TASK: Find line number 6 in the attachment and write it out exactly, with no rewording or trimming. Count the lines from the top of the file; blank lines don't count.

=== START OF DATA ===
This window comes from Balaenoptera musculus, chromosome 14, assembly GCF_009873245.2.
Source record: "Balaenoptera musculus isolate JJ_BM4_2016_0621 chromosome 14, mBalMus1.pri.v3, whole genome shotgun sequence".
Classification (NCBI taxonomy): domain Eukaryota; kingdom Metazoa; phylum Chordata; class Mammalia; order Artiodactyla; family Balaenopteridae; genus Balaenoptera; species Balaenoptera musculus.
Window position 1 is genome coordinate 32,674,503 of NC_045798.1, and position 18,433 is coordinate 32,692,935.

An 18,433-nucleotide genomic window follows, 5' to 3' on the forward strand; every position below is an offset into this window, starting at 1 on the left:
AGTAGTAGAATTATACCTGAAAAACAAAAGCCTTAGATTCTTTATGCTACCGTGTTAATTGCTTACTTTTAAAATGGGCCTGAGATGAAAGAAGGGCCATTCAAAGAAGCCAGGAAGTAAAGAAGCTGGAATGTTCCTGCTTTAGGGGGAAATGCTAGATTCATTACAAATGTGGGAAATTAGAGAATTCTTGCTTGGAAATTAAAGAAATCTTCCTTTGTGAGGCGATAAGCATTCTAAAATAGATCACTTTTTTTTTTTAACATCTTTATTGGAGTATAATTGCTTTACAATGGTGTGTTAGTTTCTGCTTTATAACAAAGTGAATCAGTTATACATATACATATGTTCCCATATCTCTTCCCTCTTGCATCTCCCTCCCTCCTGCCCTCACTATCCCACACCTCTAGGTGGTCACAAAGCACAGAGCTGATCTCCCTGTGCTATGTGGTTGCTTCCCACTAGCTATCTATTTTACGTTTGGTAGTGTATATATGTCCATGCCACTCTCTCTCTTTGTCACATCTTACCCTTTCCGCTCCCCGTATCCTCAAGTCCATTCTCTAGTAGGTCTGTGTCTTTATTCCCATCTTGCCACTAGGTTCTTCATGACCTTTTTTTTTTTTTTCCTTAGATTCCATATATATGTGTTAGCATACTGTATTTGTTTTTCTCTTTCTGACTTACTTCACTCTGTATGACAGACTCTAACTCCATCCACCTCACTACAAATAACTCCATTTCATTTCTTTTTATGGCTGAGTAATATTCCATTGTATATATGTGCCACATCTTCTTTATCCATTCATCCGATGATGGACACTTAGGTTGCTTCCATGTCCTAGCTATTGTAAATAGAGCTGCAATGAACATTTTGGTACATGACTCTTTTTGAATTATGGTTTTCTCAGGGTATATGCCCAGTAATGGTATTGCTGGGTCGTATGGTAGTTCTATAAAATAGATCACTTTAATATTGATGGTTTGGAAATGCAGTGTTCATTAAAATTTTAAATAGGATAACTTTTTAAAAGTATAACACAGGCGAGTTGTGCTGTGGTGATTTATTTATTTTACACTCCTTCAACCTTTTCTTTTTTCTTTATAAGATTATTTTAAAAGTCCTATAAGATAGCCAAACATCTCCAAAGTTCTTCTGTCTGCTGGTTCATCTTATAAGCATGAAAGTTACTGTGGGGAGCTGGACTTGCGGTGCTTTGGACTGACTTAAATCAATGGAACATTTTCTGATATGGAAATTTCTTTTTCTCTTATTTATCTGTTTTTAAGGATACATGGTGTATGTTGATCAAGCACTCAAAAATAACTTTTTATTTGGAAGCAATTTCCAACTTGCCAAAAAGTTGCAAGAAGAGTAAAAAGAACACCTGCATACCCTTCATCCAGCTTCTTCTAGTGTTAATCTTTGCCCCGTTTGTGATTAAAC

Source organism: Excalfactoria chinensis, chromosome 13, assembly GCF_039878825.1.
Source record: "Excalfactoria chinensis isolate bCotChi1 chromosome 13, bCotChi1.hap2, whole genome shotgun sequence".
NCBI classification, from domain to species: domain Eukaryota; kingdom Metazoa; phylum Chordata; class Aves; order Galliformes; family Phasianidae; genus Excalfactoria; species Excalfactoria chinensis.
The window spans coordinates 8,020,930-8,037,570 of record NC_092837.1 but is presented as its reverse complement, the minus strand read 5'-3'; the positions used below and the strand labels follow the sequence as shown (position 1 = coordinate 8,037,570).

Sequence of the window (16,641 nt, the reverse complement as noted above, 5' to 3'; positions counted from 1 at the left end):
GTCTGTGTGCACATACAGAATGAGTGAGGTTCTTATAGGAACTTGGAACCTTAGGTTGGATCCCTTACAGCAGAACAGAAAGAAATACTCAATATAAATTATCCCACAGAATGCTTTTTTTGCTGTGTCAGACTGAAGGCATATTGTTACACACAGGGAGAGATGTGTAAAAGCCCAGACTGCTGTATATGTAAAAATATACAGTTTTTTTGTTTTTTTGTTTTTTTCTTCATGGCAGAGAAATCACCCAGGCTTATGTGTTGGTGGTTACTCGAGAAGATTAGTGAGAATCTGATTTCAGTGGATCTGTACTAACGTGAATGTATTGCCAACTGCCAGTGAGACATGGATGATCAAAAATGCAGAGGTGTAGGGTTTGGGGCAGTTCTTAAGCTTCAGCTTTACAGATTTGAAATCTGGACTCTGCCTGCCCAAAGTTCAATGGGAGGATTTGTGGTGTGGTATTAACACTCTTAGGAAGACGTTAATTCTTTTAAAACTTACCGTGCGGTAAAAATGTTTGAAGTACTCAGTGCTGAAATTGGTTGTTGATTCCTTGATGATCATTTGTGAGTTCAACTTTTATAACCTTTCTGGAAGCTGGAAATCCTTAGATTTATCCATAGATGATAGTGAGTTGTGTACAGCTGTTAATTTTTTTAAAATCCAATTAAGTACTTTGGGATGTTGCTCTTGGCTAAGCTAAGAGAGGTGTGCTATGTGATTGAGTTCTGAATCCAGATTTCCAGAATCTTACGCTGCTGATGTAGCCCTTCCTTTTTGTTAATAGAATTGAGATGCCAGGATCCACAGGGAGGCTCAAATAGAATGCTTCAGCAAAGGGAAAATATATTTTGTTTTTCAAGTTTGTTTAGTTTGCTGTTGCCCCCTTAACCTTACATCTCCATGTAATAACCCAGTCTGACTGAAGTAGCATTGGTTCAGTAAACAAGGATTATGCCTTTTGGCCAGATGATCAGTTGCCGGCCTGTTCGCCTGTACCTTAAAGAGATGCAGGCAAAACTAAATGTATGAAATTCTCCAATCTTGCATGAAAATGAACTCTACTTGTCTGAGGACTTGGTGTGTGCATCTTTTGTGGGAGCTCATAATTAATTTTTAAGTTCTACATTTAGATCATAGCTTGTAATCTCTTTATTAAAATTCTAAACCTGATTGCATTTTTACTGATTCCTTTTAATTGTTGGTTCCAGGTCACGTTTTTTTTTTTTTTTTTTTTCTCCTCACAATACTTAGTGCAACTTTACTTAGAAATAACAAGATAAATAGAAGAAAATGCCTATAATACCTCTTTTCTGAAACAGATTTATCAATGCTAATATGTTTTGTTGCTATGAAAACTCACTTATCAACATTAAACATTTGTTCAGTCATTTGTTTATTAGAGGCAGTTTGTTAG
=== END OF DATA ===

AGTAGTAGAATTATACCTGAAAAACAAAAGCCTTAGATTCTTTATGCTACCGTGTTAATTGCTTACTTTTAAAATGGGCCTGAGATGAAAGAAGGGCCATTCAAAGAAGCCAGGAAGTAAAGAAGCTGGAATGTTCCTGCTTTAGGGGGAAATGCTAGATTCATTACAAATGTGGGAAATTAGAGAATTCTTGCTTGGAAATTAAAGAAATCTTCCTTTGTGAGGCGATAAGCATTCTAAAATAGATCACTTTTTTTTTTTAACATCTTTATTGGAGTATAATTGCTTTACAATGGTGTGTTAGTTTCTGCTTTATAACAAAGTGAATCAGTTATACATATACATATGTTCCCATATCTCTTCCCTCTTGCATCTCCCTCCCTCCTGCCCTCACTATCCCACACCTCTAGGTGGTCACAAAGCACAGAGCTGATCTCCCTGTGCTATGTGGTTGCTTCCCACTAGCTATCTATTTTACGTTTGGTAGTGTATATATGTCCATGCCACTCTCTCTCTTTGTCACATCTTACCCTTTCCGCTCCCCGTATCCTCAAGTCCATTCTCTAGTAGGTCTGTGTCTTTATTCCCATCTTGCCACTAGGTTCTTCATGACCTTTTTTTTTTTTTTCCTTAGATTCCATATATATGTGTTAGCATACTGTATTTGTTTTTCTCTTTCTGACTTACTTCACTCTGTATGACAGACTCTAACTCCATCCACCTCACTACAAATAACTCCATTTCATTTCTTTTTATGGCTGAGTAATATTCCATTGTATATATGTGCCACATCTTCTTTATCCATTCATCCGATGATGGACACTTAGGTTGCTTCCATGTCCTAGCTATTGTAAATAGAGCTGCAATGAACATTTTGGTACATGACTCTTTTTGAATTATGGTTTTCTCAGGGTATATGCCCAGTAATGGTATTGCTGGGTCGTATGGTAGTTCTATAAAATAGATCACTTTAATATTGATGGTTTGGAAATGCAGTGTTCATTAAAATTTTAAATAGGATAACTTTTTAAAAGTATAACACAGGCGAGTTGTGCTGTGGTGATTTATTTATTTTACACTCCTTCAACCTTTTCTTTTTTCTTTATAAGATTATTTTAAAAGTCCTATAAGATAGCCAAACATCTCCAAAGTTCTTCTGTCTGCTGGTTCATCTTATAAGCATGAAAGTTACTGTGGGGAGCTGGACTTGCGGTGCTTTGGACTGACTTAAATCAATGGAACATTTTCTGATATGGAAATTTCTTTTTCTCTTATTTATCTGTTTTTAAGGATACATGGTGTATGTTGATCAAGCACTCAAAAATAACTTTTTATTTGGAAGCAATTTCCAACTTGCCAAAAAGTTGCAAGAAGAGTAAAAAGAACACCTGCATACCCTTCATCCAGCTTCTTCTAGTGTTAATCTTTGCCCCGTTTGTGATTAAAC